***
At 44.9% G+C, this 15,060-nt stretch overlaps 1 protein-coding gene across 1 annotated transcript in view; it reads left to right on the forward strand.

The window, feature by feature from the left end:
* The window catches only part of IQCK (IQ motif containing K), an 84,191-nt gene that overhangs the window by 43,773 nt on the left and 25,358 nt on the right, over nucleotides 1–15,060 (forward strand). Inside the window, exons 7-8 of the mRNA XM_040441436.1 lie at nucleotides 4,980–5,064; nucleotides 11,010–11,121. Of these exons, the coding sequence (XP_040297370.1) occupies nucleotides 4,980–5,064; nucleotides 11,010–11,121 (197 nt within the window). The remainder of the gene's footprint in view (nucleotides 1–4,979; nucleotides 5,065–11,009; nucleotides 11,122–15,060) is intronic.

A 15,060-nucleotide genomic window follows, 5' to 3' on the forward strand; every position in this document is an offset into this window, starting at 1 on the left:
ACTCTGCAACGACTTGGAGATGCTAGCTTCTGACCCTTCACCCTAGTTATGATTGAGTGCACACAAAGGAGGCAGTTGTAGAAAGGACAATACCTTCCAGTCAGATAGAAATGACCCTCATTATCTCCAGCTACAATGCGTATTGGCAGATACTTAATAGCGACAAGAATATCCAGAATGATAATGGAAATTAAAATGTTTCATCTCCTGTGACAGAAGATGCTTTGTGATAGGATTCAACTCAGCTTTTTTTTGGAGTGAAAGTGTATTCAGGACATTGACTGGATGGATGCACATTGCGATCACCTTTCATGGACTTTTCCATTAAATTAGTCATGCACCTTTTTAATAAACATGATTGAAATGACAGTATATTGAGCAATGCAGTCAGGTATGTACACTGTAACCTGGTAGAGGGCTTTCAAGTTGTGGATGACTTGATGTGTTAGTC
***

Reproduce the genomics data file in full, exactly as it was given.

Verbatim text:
At 44.9% G+C, this 15,060-nt stretch overlaps 1 protein-coding gene across 1 annotated transcript in view; it reads left to right on the forward strand.

The window, feature by feature from the left end:
* The window catches only part of IQCK (IQ motif containing K), an 84,191-nt gene that overhangs the window by 43,773 nt on the left and 25,358 nt on the right, over nucleotides 1–15,060 (forward strand). Inside the window, exons 7-8 of the mRNA XM_040441436.1 lie at nucleotides 4,980–5,064; nucleotides 11,010–11,121. Of these exons, the coding sequence (XP_040297370.1) occupies nucleotides 4,980–5,064; nucleotides 11,010–11,121 (197 nt within the window). The remainder of the gene's footprint in view (nucleotides 1–4,979; nucleotides 5,065–11,009; nucleotides 11,122–15,060) is intronic.

A 15,060-nucleotide genomic window follows, 5' to 3' on the forward strand; every position in this document is an offset into this window, starting at 1 on the left:
ACTCTGCAACGACTTGGAGATGCTAGCTTCTGACCCTTCACCCTAGTTATGATTGAGTGCACACAAAGGAGGCAGTTGTAGAAAGGACAATACCTTCCAGTCAGATAGAAATGACCCTCATTATCTCCAGCTACAATGCGTATTGGCAGATACTTAATAGCGACAAGAATATCCAGAATGATAATGGAAATTAAAATGTTTCATCTCCTGTGACAGAAGATGCTTTGTGATAGGATTCAACTCAGCTTTTTTTTGGAGTGAAAGTGTATTCAGGACATTGACTGGATGGATGCACATTGCGATCACCTTTCATGGACTTTTCCATTAAATTAGTCATGCACCTTTTTAATAAACATGATTGAAATGACAGTATATTGAGCAATGCAGTCAGGTATGTACACTGTAACCTGGTAGAGGGCTTTCAAGTTGTGGATGACTTGATGTGTTAGTC